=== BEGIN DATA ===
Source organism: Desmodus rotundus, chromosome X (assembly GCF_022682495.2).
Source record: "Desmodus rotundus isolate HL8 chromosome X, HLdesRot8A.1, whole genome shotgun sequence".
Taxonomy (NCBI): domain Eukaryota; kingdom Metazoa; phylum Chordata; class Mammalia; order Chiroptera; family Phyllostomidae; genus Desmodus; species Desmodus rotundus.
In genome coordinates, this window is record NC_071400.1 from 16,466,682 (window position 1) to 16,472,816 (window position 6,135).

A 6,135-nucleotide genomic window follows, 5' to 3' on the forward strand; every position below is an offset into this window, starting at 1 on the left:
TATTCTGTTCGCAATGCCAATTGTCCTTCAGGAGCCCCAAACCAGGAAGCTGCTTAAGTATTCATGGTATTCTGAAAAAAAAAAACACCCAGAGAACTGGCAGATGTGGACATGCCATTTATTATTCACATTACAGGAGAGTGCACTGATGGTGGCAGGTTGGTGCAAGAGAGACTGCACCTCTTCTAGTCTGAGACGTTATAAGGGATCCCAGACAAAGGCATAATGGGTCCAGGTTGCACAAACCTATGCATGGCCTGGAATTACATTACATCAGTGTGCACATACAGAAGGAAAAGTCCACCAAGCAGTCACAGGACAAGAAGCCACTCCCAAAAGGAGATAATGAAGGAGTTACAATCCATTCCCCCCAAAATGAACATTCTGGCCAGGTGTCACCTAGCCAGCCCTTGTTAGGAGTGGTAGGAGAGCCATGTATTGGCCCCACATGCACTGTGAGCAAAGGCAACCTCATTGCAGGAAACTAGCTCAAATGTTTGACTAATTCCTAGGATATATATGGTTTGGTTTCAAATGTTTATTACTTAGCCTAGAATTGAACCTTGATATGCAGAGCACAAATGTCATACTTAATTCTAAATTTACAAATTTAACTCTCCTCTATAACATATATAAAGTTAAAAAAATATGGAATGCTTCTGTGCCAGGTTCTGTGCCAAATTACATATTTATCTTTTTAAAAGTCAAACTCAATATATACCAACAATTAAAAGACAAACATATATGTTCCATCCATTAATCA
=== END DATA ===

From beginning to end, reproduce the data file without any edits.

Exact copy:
Source organism: Desmodus rotundus, chromosome X (assembly GCF_022682495.2).
Source record: "Desmodus rotundus isolate HL8 chromosome X, HLdesRot8A.1, whole genome shotgun sequence".
Taxonomy (NCBI): domain Eukaryota; kingdom Metazoa; phylum Chordata; class Mammalia; order Chiroptera; family Phyllostomidae; genus Desmodus; species Desmodus rotundus.
In genome coordinates, this window is record NC_071400.1 from 16,466,682 (window position 1) to 16,472,816 (window position 6,135).

A 6,135-nucleotide genomic window follows, 5' to 3' on the forward strand; every position below is an offset into this window, starting at 1 on the left:
TATTCTGTTCGCAATGCCAATTGTCCTTCAGGAGCCCCAAACCAGGAAGCTGCTTAAGTATTCATGGTATTCTGAAAAAAAAAAACACCCAGAGAACTGGCAGATGTGGACATGCCATTTATTATTCACATTACAGGAGAGTGCACTGATGGTGGCAGGTTGGTGCAAGAGAGACTGCACCTCTTCTAGTCTGAGACGTTATAAGGGATCCCAGACAAAGGCATAATGGGTCCAGGTTGCACAAACCTATGCATGGCCTGGAATTACATTACATCAGTGTGCACATACAGAAGGAAAAGTCCACCAAGCAGTCACAGGACAAGAAGCCACTCCCAAAAGGAGATAATGAAGGAGTTACAATCCATTCCCCCCAAAATGAACATTCTGGCCAGGTGTCACCTAGCCAGCCCTTGTTAGGAGTGGTAGGAGAGCCATGTATTGGCCCCACATGCACTGTGAGCAAAGGCAACCTCATTGCAGGAAACTAGCTCAAATGTTTGACTAATTCCTAGGATATATATGGTTTGGTTTCAAATGTTTATTACTTAGCCTAGAATTGAACCTTGATATGCAGAGCACAAATGTCATACTTAATTCTAAATTTACAAATTTAACTCTCCTCTATAACATATATAAAGTTAAAAAAATATGGAATGCTTCTGTGCCAGGTTCTGTGCCAAATTACATATTTATCTTTTTAAAAGTCAAACTCAATATATACCAACAATTAAAAGACAAACATATATGTTCCATCCATTAATCA